Throughout the past century, Sariska enjoyed a formidable reputation as one of India’s few wildlife parks that guaranteed tiger sightings. In fact, it was thanks to its impressive tiger population that Sariska was originally afforded protection by the erstwhile Alwar state — these grounds were once the hunting preserve of trigger-happy royals, who had goats tied to poles to attract tigers for their shikar outings. Such diversions were consigned to the past when conservation became the buzzword and Sariska was made a Project Tiger reserve. Ironically, today Sariska has come to represent everything that is wrong with India’s forest protection efforts, a telling comment on the extent of neglect this beautiful reserve suffered. In early 2004, the nation awoke in disbelief to the news that rampant poaching had wiped out the entire tiger population in Sariska National Park. Despite its tragedy, Sariska still contributes to the conservation of the beast that remains India’s enduring emblem — for, the debate on the condition of our sanctuaries that began with Sariska’s story is now firmly on the national agenda.
This unfortunate story forms the backdrop to any visit to Sariska National Park. Yet, the park’s history, and its surviving wildlife, continues to be captivating in its own right. There’s the sight of the first hill burnished with the rust leaves of dhok, or Anogeissus pendula, as one crosses over the hill into Kalighati Valley. There’s the leaf-fringed avenue of dhok that greets the visitor at the old gate leading to Kankwari, overgrown on both sides with old trees of guler and pilkhan. There’s the sight of an explosion of blue-breasted quail, of the deep pools of the Siliberi Nala flowing down from Pandupol and of Pallas’ fishing eagles watching for prey from nearby evergreen trees. There’s the enduring memory of the six porcupines we saw in the course of an early evening drive near Umri, and that of the reclusive Indian pitta at Taraunda late one evening. I still treasure these memories from my numerous visits to Sariska.
My last tiger sighting at Sariska National Park, one hot April, was in the grassland just beyond Kalighati. In the late morning, as we were returning past Bhaironghati from a drive to Pandupol, we stopped near the salt lick short of Kalighati Chauki. We saw langurs climb up the trees on the hillside. They soon started calling. Then it was the turn of a sambar concealed in the grass. Clearly, a predator was moving nearby. We drove down the crest of the hill so that we wouldn’t miss the animal. Before long, we could hear the loud and impressive call of a tiger, and then we saw him cross the road behind us, completely indifferent to our presence. It was late in the morning, and he seemed to be in a hurry to get to the water hole behind the hill. We were grateful for the unimpeded, glorious view.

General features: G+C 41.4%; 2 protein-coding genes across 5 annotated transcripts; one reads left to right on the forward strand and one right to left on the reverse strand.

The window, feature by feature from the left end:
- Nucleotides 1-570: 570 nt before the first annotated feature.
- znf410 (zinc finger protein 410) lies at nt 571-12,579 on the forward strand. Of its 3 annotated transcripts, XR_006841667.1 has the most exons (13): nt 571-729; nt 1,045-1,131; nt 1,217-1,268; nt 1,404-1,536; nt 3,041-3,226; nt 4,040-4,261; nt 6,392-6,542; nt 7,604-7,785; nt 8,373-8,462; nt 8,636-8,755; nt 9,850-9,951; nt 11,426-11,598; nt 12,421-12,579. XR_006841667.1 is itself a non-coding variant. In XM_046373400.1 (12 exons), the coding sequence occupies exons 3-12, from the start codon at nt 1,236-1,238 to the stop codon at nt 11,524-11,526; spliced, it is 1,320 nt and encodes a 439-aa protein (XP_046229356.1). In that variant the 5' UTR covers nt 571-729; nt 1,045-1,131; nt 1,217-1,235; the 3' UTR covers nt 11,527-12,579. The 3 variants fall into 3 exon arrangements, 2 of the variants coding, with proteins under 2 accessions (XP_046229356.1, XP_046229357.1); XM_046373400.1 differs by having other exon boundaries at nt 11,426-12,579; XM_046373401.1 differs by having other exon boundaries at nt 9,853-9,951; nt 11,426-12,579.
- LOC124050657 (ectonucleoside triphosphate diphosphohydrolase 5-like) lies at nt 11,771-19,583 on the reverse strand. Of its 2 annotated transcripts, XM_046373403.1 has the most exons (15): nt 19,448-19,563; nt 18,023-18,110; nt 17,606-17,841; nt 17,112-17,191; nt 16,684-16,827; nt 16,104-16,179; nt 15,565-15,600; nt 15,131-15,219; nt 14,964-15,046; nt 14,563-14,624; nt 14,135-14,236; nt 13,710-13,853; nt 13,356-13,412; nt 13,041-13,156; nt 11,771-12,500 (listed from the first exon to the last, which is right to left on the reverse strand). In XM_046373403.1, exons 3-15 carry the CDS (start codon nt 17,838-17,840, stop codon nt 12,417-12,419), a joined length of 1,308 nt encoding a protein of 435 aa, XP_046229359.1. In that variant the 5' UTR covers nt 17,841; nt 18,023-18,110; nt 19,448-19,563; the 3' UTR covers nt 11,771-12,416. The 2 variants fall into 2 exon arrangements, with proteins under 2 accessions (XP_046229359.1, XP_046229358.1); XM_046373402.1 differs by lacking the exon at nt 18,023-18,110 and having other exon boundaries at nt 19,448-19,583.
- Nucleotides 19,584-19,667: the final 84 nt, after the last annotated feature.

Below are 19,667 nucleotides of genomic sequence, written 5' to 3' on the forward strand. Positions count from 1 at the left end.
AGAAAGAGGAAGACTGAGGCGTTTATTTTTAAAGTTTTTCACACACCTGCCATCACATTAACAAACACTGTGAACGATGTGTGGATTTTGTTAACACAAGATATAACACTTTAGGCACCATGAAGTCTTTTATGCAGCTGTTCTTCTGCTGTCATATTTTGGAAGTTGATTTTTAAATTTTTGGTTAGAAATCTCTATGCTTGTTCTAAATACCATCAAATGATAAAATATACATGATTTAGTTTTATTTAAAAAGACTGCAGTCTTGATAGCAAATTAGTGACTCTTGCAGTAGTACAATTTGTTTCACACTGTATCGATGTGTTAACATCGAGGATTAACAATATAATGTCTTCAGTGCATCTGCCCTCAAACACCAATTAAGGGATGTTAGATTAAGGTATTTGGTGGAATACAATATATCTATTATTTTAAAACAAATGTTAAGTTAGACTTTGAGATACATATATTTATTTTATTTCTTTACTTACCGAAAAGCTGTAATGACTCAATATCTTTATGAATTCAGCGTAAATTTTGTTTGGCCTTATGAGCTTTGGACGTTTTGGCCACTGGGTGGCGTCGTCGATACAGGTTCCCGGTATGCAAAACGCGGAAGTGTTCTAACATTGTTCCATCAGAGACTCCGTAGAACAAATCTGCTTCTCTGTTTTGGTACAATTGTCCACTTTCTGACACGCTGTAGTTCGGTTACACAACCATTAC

That there is no chance of such a sighting anymore is disheartening. Despite this, I urge visitors to enjoy the other sights and sounds of the Aravalli forest. I know I will return for more.
About Sariska National Park
Sariska was established as a Tiger Reserve in 1978. Before Independence, the reserve was part of the erstwhile Alwar state. In 1955, hunting, shooting, trapping or capturing of wild animals was made illegal. In 1958, the reserve was upgraded to a sanctuary, and later, areas contiguous to the sanctuary were also included. A primary notification declaring the core area of the reserve as a National Park was made in 1982. The final notification is still pending, as questions regarding boundaries and rights of villagers living in the park are yet to be settled. An area of 866 sq km falls under the Project Tiger Reserve. There are 16 revenue villages and associated guadas or cattle camps inside its boundaries. The semi-arid Aravalli forest suffers from enormous human and livestock pressures. The poachers who killed Sariska National Park’s tigers (according to a Project Tiger report, there were 24 tigers in the reserve in 1997) are said to have received considerable help from villagers wanting to protect their livestock. The huge number of pilgrims visiting the temples in Sariska has also put pressure on the forest.
If only these acres were afforded protection, these semi-arid forests could well support high ungulate populations (camels, horses, hippos and other herbivorous mammals) and exhibit rich predator diversity.
State: Rajasthan Location In the Aravalli Hills, 35 km from Alwar in north-east Rajasthan
Distances: 249 km SW of Delhi, 110 km NE of Jaipur Route from Delhi NH8 to Shahpura via Gurgaon and Behror; state road to Sariska via Bairat and Thana Ghazi Route from Jaipur NH8 to Shahpura via Amer and Chandwaji; state road to Sariska
When to go: The park is open throughout the year for pilgrims to Pandupol. But in the rains, it’s closed for wildlife visits. The most comfortable time to go is Nov to Mar, though the best wildlife viewing is during the warmer months
Go there for; The memory of tigers (alas!), but there’s enough wildlife, and history, to interest tourists
About the Author
Himraj Dang has worked in infrastructure finance and development. He is currently an advisor to various environmental projects and private equity investments.